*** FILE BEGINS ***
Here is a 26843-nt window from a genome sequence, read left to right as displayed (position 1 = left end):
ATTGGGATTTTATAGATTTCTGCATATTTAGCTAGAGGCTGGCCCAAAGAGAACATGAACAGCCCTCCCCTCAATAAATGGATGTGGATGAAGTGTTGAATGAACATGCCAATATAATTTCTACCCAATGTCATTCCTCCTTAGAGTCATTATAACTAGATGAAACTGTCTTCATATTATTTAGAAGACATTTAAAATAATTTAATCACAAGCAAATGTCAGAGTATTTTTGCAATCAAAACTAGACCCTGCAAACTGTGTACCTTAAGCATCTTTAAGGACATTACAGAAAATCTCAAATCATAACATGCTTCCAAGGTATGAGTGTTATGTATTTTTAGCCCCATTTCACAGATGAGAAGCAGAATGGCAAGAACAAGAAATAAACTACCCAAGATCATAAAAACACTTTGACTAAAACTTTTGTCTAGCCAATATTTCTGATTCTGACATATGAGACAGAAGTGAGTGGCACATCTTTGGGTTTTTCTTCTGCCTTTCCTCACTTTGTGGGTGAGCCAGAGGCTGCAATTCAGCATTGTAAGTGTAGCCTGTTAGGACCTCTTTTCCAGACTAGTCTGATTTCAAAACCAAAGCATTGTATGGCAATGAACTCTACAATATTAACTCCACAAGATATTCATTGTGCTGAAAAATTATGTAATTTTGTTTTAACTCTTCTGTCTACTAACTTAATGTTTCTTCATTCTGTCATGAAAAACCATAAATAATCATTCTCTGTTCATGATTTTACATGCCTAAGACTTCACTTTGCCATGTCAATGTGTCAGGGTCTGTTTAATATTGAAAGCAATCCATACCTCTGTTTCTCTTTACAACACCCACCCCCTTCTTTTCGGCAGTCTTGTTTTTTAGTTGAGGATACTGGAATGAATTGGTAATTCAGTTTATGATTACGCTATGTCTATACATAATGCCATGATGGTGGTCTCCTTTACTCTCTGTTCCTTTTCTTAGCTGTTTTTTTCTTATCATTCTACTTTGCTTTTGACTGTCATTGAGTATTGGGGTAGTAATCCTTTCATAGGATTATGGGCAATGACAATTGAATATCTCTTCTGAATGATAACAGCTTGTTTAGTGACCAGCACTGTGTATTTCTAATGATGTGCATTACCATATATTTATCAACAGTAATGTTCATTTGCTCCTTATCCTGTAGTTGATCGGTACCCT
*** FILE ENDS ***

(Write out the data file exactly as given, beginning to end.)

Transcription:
Here is a 26843-nt window from a genome sequence, read left to right as displayed (position 1 = left end):
ATTGGGATTTTATAGATTTCTGCATATTTAGCTAGAGGCTGGCCCAAAGAGAACATGAACAGCCCTCCCCTCAATAAATGGATGTGGATGAAGTGTTGAATGAACATGCCAATATAATTTCTACCCAATGTCATTCCTCCTTAGAGTCATTATAACTAGATGAAACTGTCTTCATATTATTTAGAAGACATTTAAAATAATTTAATCACAAGCAAATGTCAGAGTATTTTTGCAATCAAAACTAGACCCTGCAAACTGTGTACCTTAAGCATCTTTAAGGACATTACAGAAAATCTCAAATCATAACATGCTTCCAAGGTATGAGTGTTATGTATTTTTAGCCCCATTTCACAGATGAGAAGCAGAATGGCAAGAACAAGAAATAAACTACCCAAGATCATAAAAACACTTTGACTAAAACTTTTGTCTAGCCAATATTTCTGATTCTGACATATGAGACAGAAGTGAGTGGCACATCTTTGGGTTTTTCTTCTGCCTTTCCTCACTTTGTGGGTGAGCCAGAGGCTGCAATTCAGCATTGTAAGTGTAGCCTGTTAGGACCTCTTTTCCAGACTAGTCTGATTTCAAAACCAAAGCATTGTATGGCAATGAACTCTACAATATTAACTCCACAAGATATTCATTGTGCTGAAAAATTATGTAATTTTGTTTTAACTCTTCTGTCTACTAACTTAATGTTTCTTCATTCTGTCATGAAAAACCATAAATAATCATTCTCTGTTCATGATTTTACATGCCTAAGACTTCACTTTGCCATGTCAATGTGTCAGGGTCTGTTTAATATTGAAAGCAATCCATACCTCTGTTTCTCTTTACAACACCCACCCCCTTCTTTTCGGCAGTCTTGTTTTTTAGTTGAGGATACTGGAATGAATTGGTAATTCAGTTTATGATTACGCTATGTCTATACATAATGCCATGATGGTGGTCTCCTTTACTCTCTGTTCCTTTTCTTAGCTGTTTTTTTCTTATCATTCTACTTTGCTTTTGACTGTCATTGAGTATTGGGGTAGTAATCCTTTCATAGGATTATGGGCAATGACAATTGAATATCTCTTCTGAATGATAACAGCTTGTTTAGTGACCAGCACTGTGTATTTCTAATGATGTGCATTACCATATATTTATCAACAGTAATGTTCATTTGCTCCTTATCCTGTAGTTGATCGGTACCCT